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Donna's Journal
November 17, 2004 - Genealogy

     Before I became interested in the history of families there were times when I would meet a person and as I made their acquaintance some strange feeling might be there. Nothing was ever solid enough to explain. Once a chemistry teacher mentioned this in one of his lectures.

      “What is it?  he asked, “that causes a person to have an slight, unsettled feeling about someone they have just met?”  He felt it might be something chemical in people's body make-up.

       After seeing the links in relationships of families I believe it is something about having a sense of connection as far as blood relationship is concerned.

      I've learned to go along with that intuitive awareness rather than push it away from me. In becoming sensitive to a particular characteristic in a person then it is possible to enjoy meeting someone new and at the same time have the capacity to accept the strength of whatever genes or emotions that tie me to them. By doing this it has been a great opportunity to pick up wonderful bits of information to fill in blank spaces on the family tree. In fact if I had not been responsive in this way many clues would have been lost.

      This is the advantage we had before the computer, although, certainly, the wealth of information now available that way is not to be passed up.  The experiences of dragging through dusty court house records, back rooms of libraries or even being allowed to sift through total strangers records, all these were great and wonderful memories.

      I had been told this particular woman who worked as a librarian was a descendant of one of the family linages I wished to research. I had never met her but as I walked into the door of the library and started to the historical section she stood looking at me. I had not said a word even though I was thinking, “Wow! This woman looks like me.”

      She spoke to me with a haughty voice, “Well!  Just because we look just alike doesn't mean we are related!”

      I wanted to laugh out loud and say, “Lady, you said it. I was only thinking it.”  But, of course, I knew this was no way to get any help with research so I only quietly smiled.

      As it turned out I did get a lot of information on her branch of the family and learned new names, hers included. What a fun memory that was.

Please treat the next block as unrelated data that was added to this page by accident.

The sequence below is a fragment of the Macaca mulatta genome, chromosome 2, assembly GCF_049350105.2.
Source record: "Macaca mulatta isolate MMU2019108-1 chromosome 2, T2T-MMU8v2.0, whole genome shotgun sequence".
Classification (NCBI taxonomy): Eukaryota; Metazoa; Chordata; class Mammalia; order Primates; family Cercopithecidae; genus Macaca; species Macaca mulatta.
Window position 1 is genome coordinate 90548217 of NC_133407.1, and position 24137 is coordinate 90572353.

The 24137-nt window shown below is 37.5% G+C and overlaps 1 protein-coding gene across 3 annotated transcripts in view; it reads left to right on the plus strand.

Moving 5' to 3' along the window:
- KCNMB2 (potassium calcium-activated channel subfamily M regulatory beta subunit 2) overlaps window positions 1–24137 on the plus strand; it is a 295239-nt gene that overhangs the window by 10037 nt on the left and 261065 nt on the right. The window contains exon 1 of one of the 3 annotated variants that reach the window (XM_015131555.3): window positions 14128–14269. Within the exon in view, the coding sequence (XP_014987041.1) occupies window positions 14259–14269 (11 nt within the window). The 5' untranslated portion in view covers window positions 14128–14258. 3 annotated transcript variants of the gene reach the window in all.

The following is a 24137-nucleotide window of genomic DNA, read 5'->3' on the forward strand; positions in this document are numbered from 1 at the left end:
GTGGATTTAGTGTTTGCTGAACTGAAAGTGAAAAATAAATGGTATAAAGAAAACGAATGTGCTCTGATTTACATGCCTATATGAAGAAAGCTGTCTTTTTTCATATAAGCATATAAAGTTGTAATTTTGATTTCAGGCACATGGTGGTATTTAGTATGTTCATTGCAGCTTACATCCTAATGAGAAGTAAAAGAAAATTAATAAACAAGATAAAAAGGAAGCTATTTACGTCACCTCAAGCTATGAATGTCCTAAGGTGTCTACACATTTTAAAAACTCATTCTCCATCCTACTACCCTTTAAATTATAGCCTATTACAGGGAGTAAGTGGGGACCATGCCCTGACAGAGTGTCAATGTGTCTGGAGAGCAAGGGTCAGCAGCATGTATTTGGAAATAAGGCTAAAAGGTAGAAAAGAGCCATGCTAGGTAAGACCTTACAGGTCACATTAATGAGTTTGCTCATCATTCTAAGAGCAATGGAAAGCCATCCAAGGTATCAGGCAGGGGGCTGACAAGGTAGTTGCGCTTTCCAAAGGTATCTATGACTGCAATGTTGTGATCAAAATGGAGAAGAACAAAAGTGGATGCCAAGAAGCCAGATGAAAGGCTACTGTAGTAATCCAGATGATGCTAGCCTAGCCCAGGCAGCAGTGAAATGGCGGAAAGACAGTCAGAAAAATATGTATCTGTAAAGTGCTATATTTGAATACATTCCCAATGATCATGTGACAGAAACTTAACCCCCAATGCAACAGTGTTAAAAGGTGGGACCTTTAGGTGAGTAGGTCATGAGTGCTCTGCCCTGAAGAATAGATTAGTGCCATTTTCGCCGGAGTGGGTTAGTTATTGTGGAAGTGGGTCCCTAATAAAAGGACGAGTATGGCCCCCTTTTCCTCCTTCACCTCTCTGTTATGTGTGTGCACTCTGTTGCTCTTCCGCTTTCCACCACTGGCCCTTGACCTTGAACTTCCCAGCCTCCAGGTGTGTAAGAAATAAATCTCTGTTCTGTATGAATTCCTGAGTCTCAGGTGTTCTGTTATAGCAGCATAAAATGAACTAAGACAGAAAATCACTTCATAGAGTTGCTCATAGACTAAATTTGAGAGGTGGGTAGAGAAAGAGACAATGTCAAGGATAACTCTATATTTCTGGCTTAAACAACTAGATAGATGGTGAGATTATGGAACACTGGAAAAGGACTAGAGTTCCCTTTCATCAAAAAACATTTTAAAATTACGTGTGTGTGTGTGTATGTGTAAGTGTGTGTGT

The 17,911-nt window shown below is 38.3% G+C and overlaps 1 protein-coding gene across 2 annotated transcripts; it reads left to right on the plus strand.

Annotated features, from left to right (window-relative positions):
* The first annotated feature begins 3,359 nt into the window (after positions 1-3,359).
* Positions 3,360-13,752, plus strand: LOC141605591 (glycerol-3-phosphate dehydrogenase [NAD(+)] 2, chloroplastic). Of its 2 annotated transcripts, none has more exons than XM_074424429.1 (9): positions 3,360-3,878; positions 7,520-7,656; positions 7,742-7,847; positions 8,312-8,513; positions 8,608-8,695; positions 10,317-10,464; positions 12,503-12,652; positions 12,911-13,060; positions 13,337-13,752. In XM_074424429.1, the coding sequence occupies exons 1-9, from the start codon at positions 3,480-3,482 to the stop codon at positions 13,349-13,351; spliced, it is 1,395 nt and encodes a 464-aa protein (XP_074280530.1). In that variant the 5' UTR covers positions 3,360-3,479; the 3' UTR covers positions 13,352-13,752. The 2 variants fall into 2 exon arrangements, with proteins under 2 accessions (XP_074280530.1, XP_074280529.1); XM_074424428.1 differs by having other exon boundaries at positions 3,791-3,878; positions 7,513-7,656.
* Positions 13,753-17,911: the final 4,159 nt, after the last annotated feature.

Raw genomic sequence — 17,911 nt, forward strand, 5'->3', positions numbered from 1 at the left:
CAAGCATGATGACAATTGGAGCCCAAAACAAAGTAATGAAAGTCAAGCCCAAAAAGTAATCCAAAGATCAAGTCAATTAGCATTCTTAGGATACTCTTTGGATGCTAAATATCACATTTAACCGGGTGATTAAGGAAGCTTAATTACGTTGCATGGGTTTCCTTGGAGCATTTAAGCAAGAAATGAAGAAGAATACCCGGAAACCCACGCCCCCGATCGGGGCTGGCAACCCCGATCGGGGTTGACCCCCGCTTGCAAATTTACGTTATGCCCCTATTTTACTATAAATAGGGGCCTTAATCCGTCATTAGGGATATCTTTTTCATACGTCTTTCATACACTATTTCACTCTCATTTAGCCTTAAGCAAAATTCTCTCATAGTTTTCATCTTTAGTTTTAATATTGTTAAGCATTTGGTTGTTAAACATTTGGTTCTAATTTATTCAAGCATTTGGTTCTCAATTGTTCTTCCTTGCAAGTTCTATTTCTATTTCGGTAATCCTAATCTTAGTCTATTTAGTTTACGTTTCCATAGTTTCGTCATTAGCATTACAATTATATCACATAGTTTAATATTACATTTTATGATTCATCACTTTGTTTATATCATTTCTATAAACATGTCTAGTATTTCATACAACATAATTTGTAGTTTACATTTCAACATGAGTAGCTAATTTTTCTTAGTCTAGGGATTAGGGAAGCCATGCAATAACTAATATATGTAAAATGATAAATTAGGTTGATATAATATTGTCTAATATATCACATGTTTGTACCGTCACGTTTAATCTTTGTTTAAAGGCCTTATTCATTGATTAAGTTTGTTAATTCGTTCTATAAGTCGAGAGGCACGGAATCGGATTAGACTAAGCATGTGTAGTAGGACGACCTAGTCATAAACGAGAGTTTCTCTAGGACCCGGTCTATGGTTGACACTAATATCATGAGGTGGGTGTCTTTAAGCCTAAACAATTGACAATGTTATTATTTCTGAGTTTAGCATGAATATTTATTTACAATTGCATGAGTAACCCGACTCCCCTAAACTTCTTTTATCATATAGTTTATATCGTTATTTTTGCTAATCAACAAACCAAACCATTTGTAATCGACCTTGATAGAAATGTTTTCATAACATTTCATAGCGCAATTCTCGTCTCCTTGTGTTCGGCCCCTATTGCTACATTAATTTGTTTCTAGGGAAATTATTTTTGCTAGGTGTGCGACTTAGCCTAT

Even telephone conversations have been such a great remembrance.  I had searched high and low for one branch of the family with absolutely no results. Finally, it occurred to me I'd never looked in my own phone book. Upon finding the name located in one of the most exclusive neighborhoods there was a reluctance to call the number. The shaky little voice was of someone who was  obviously elderly.

      After I explained to her what I was doing, looking for the family of my great-grandmother's maiden name she said, “Yes Honey!  You are one of ours.  But, I am very elderly and this very week I'm going into a rest home. My husband, to whom you were related, has passed away and I'm quite alone. I am going to give you his sister's name who lives in another town.”

      To think I had searched all over the nation and finally found the link right in my own hometown was an experience to remember.

      Another time I desperately called a town in the south who had a long list of names exactly the same as my grandfather's. Again I spoke with an elderly man, who told me he was eighty-four.  He was very pleasant when I explained what I was doing. He asked if my father was living.

      “No, he passed away a short time ago and I should have asked him these things but didn't.”  I said.

      “He wasn't able to give me any hard and fast links but the aura of his culture meant more to me than facts. He was as gentle and loving with his advise as my own father would have been.

      “Now my dear,” he spoke with a heavy southern accent, “you are married and this is the family with whom you are now associated. I know you miss your father (I had not told him that) but you can put your energies to your husband's family now, his father and mother if they are living.”

      This was exactly what my own father would have told me. I knew it and so did this gentleman in a far away state which belonged to my great great-grandfather so many years ago.  Who can explain the great mysteries tied to this part of our lives called family?

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